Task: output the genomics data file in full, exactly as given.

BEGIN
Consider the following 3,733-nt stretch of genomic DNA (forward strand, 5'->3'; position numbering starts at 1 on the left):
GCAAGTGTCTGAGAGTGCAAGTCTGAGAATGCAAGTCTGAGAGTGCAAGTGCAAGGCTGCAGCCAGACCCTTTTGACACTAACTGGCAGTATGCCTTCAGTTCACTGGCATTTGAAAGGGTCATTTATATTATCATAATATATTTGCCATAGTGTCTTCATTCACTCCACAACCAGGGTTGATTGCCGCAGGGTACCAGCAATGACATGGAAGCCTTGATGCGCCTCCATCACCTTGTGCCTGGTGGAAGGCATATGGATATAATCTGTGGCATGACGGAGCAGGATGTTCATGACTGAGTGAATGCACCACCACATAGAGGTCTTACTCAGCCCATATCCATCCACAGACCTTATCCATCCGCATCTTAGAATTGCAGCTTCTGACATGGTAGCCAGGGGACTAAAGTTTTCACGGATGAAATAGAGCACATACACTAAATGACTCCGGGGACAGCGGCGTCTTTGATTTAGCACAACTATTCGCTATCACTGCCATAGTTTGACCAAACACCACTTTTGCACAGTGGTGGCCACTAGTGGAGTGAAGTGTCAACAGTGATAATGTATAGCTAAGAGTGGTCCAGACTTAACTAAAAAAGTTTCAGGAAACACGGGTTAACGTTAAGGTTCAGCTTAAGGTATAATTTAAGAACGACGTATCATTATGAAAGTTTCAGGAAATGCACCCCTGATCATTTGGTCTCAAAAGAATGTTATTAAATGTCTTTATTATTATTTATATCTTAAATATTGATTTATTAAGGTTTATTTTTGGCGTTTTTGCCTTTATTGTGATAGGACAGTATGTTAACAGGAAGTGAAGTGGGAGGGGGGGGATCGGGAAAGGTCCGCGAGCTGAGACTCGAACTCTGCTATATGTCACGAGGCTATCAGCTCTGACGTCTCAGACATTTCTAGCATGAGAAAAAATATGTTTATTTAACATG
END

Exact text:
Consider the following 3,733-nt stretch of genomic DNA (forward strand, 5'->3'; position numbering starts at 1 on the left):
GCAAGTGTCTGAGAGTGCAAGTCTGAGAATGCAAGTCTGAGAGTGCAAGTGCAAGGCTGCAGCCAGACCCTTTTGACACTAACTGGCAGTATGCCTTCAGTTCACTGGCATTTGAAAGGGTCATTTATATTATCATAATATATTTGCCATAGTGTCTTCATTCACTCCACAACCAGGGTTGATTGCCGCAGGGTACCAGCAATGACATGGAAGCCTTGATGCGCCTCCATCACCTTGTGCCTGGTGGAAGGCATATGGATATAATCTGTGGCATGACGGAGCAGGATGTTCATGACTGAGTGAATGCACCACCACATAGAGGTCTTACTCAGCCCATATCCATCCACAGACCTTATCCATCCGCATCTTAGAATTGCAGCTTCTGACATGGTAGCCAGGGGACTAAAGTTTTCACGGATGAAATAGAGCACATACACTAAATGACTCCGGGGACAGCGGCGTCTTTGATTTAGCACAACTATTCGCTATCACTGCCATAGTTTGACCAAACACCACTTTTGCACAGTGGTGGCCACTAGTGGAGTGAAGTGTCAACAGTGATAATGTATAGCTAAGAGTGGTCCAGACTTAACTAAAAAAGTTTCAGGAAACACGGGTTAACGTTAAGGTTCAGCTTAAGGTATAATTTAAGAACGACGTATCATTATGAAAGTTTCAGGAAATGCACCCCTGATCATTTGGTCTCAAAAGAATGTTATTAAATGTCTTTATTATTATTTATATCTTAAATATTGATTTATTAAGGTTTATTTTTGGCGTTTTTGCCTTTATTGTGATAGGACAGTATGTTAACAGGAAGTGAAGTGGGAGGGGGGGGATCGGGAAAGGTCCGCGAGCTGAGACTCGAACTCTGCTATATGTCACGAGGCTATCAGCTCTGACGTCTCAGACATTTCTAGCATGAGAAAAAATATGTTTATTTAACATG